5 Video Game Consoles That Never Came To The U.S.

The United States market missed out on some "interesting" video game consoles.

Gambit Magazine
Created by Gambit Magazine
On Feb 7, 2019
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The Ping-O-Tronic is the most stylish and best named console on this list, and maybe even the world. This thing has 1970s written all over it. It's the sort of design that belongs in a museum and not sitting in some persons attic collecting dust. Put one of these consoles in your science fiction movie and it wouldn't seem out of place in t he slightest.

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The Ping-O-Tronic (I can't get over that name) has the pleasure of being the very first Italian video game console. Coming to market all the way back in 1974, the console was based on three 7400 chips and played a bunch of games based on variations of Pong.

The console was produced by an Italian furniture company, which just boggles the mind. Imagine if Lazy Boy all of a sudden announced a rival to the PlayStation 4? The console saw a number of upgrades with one even supporting a gun peripheral.


Capcom Power System Changer

Probably the most interesting console on this list. The Capcom Power System Changer was Capcom trying to get in on the home console market in the same way the Neo Geo was doing. Dropping in 1994, the console was an attempt for Capcom to sell their arcade games in a home-friendly format.

It sounds crazy today as arcades don't really exist, or at least aren't where the latest video games are released. But back in the early to mid-90s, you would go to the arcade to play games that were a generation ahead of what you could have at home.

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The CPS Changer featured SNES controller ports so that you could use any SNES compatible controller while playing your favorite Capcom arcade game. Like the Neo Geo AES, the The CPS Changer simply stuffed arcade PCBs in a special plastic shell that could hook up to a TV.

Eleven games were released for the format as arcade boards needed to be modified to fit inside the custom cartridge shell and to bypass Capcom's "protection" feature. The last game release is a unique port of Street Fighter Zero (Alpha) that was downgraded for the CPS system as it ran on the newer CPS II board.


Bandai Super Vision 8000

Bandai is still around releasing some great titles, but there was a time when they created their own consoles for heir own games. Back in 1979 Japan was graced by the Bandai Super Vision 8000 that ran on an 8-bit Z80 clone processor.

But what made the the Super Vision 8000 special was that it was the first Japanese console to use game cartridges instead of having a few games burned into the system ROM like Pong clones before it.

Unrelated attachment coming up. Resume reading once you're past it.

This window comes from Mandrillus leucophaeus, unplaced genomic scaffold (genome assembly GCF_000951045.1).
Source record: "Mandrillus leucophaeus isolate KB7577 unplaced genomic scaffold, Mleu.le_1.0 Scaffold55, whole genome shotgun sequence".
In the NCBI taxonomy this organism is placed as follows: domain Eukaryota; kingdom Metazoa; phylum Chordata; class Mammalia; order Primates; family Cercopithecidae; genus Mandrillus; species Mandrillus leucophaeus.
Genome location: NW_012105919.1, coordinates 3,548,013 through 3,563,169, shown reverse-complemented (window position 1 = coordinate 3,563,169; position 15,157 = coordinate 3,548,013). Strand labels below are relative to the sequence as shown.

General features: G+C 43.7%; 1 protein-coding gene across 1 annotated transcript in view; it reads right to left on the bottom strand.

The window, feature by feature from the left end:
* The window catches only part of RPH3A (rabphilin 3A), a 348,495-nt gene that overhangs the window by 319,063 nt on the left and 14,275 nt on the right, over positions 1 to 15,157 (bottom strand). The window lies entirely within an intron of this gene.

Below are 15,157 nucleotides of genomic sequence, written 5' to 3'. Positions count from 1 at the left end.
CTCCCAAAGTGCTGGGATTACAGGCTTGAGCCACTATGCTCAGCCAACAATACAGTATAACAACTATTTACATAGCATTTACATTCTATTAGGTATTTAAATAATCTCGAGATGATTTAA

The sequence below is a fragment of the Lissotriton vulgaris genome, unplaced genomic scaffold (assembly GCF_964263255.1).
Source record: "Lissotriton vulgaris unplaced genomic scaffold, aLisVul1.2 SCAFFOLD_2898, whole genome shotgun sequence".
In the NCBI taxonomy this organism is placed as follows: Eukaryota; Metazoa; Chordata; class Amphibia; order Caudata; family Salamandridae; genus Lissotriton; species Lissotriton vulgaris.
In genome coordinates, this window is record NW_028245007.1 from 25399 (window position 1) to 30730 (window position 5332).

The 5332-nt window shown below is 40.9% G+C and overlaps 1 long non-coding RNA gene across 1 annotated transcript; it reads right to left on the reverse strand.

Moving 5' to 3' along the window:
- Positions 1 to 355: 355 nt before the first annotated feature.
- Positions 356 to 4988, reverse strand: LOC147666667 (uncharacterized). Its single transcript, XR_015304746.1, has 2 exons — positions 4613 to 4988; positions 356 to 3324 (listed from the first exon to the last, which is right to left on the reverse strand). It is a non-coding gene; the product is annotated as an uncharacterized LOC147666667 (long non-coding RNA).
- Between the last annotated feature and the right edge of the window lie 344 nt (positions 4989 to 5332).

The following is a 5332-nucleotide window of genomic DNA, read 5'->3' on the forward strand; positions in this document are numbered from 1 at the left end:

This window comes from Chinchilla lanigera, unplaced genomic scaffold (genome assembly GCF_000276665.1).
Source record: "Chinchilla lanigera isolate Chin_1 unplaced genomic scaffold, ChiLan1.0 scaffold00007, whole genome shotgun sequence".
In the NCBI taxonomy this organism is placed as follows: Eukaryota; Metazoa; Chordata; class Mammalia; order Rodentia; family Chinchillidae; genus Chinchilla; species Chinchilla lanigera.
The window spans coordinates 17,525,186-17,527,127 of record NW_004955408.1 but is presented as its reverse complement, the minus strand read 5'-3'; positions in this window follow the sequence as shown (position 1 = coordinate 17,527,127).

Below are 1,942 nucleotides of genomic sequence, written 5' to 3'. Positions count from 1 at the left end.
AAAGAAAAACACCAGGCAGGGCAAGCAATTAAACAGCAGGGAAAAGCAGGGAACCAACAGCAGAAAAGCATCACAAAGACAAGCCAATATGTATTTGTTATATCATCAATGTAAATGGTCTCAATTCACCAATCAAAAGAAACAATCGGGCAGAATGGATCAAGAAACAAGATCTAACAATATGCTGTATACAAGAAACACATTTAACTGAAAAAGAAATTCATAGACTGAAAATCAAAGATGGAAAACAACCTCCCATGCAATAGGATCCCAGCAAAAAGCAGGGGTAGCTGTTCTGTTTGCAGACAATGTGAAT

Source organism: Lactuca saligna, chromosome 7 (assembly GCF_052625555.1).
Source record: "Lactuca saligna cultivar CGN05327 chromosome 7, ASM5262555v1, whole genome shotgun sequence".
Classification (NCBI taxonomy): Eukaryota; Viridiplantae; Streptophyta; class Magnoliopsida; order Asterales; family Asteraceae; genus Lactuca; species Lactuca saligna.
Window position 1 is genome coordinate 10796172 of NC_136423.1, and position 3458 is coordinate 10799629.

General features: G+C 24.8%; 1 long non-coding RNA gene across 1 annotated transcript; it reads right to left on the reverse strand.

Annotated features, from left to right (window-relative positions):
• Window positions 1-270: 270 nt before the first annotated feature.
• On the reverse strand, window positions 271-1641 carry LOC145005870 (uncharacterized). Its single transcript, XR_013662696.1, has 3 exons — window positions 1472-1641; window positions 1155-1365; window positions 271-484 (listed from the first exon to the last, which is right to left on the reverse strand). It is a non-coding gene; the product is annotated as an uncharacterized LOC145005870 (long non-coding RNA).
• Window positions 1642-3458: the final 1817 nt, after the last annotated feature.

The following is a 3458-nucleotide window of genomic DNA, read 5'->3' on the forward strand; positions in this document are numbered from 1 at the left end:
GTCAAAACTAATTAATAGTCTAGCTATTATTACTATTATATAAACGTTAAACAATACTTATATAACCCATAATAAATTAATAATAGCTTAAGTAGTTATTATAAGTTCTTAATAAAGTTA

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The Super Vision 8000 was way ahead of any other console at the time. in fact, it might have been too advanced for many people to understand with having to buy carts of specialized games. The processor inside this beauty was very close to what would later power the legendary MSX computer line years later.

This Japanese console has now become one of the most coveted consoles around. It's getting harder and harder to locate a Super Vision 8000. It failing in Japan means that even in its home country it's hard to come by.


Super Cassette Vision

The Super Cassette Vision released in Japan and Europe in 1984 and was designed to go up against the Nintendo Famicom (NES) and Sega SG-1000, visually taking after the later. The original Cassette Vision has the king of the consoles taking over 70% of the Japanese home console market.

When the Famicom hit the scene Epoch needed something that could keep up and the Super Cassette Vision was introduced featuring an 8-bit NEC PD7801G CPU that put it close to the new Nintendo and Sega gaming consoles. Not quite as good, especially as the Famicom would really push its limits before dying in the early 90s.

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Because of this it featured a solid game lineup and even shared some games that also released on Nintendo and Sega consoles giving it near identical multi-platform games with games like Sky Kid and Mappy. Epoch would release a pink version targeted toward girls called the Super Lady Cassette Vision with apink carrying case.

Unfortunately, neither version very sold well leading Epoch to exist the video game market as they simply could not compete against Nintendo and Sega. The same thing happened with a handful of other consoles that had survived before Nintendo and Sega went to war.



The only portable console on this list, the digiBlast is an interesting beast of a console. Released around 2005, the digiBlast was in the same market as the Game Boy Advance, even though the Nintendo DS and PSP had already hit the scene.

Releasing in Europe and coming out of Netherlands, the digiBalst looks like an edutainment console that were popular at the time, but it was a full-fledged portable console. Kids could watch videos and snap photos or listen to MP3's with a special game cartridges.

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The digiBlast released at least eleven games that we are aware of with some big titles including Tony Hawk's Pro Skater 4, X-Men 2: Wolverine's revenge and other titles that saw release on the Game Boy Advance. Each console also came with five Atari classics included.

The console isn't all that bad, even with it's chunky design and cheap looking and feeling controls. The real issue with gaming is that the LCD screen didn't look all that going when action was happening. Games often dealt with a lot of ghosting which hurt the experience.